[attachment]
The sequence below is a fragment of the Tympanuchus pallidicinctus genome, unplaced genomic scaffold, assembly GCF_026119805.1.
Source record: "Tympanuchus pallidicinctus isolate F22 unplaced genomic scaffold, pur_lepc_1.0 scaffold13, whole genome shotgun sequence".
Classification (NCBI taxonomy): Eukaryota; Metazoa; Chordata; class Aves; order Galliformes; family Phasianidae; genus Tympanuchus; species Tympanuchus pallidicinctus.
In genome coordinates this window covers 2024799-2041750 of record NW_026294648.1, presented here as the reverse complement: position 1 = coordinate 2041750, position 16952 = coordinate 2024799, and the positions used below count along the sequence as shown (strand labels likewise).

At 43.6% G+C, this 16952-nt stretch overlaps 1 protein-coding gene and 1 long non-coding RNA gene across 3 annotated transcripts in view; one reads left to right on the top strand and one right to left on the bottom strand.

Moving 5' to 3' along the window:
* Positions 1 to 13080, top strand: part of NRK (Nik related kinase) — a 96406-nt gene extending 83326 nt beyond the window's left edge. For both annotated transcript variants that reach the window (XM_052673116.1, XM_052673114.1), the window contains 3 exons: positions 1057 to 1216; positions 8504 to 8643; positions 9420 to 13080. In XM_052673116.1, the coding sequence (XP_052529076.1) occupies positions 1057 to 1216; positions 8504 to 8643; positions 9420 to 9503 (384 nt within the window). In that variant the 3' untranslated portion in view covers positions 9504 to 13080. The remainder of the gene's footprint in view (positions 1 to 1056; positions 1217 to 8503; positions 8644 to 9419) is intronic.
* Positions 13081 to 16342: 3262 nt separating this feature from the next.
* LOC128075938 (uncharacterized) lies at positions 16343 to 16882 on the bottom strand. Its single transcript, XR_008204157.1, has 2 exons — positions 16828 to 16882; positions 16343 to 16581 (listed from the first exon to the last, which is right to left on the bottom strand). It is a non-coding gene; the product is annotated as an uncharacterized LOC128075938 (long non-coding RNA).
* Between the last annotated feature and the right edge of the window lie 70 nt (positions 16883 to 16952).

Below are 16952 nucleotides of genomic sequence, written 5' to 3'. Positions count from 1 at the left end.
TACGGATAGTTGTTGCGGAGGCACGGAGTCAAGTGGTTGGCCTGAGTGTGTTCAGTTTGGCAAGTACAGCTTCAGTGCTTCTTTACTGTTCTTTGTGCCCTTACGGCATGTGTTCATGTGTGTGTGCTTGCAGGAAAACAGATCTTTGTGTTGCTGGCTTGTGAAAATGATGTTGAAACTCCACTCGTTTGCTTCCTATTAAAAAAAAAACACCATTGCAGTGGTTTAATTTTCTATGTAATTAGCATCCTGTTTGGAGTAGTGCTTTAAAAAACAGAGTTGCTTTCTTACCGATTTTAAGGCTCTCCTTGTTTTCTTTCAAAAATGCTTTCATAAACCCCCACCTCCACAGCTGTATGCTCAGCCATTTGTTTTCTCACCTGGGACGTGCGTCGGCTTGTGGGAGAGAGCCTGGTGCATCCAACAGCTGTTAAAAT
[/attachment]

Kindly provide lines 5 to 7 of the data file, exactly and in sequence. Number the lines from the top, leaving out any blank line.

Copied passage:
At 43.6% G+C, this 16952-nt stretch overlaps 1 protein-coding gene and 1 long non-coding RNA gene across 3 annotated transcripts in view; one reads left to right on the top strand and one right to left on the bottom strand.

Moving 5' to 3' along the window:
* Positions 1 to 13080, top strand: part of NRK (Nik related kinase) — a 96406-nt gene extending 83326 nt beyond the window's left edge. For both annotated transcript variants that reach the window (XM_052673116.1, XM_052673114.1), the window contains 3 exons: positions 1057 to 1216; positions 8504 to 8643; positions 9420 to 13080. In XM_052673116.1, the coding sequence (XP_052529076.1) occupies positions 1057 to 1216; positions 8504 to 8643; positions 9420 to 9503 (384 nt within the window). In that variant the 3' untranslated portion in view covers positions 9504 to 13080. The remainder of the gene's footprint in view (positions 1 to 1056; positions 1217 to 8503; positions 8644 to 9419) is intronic.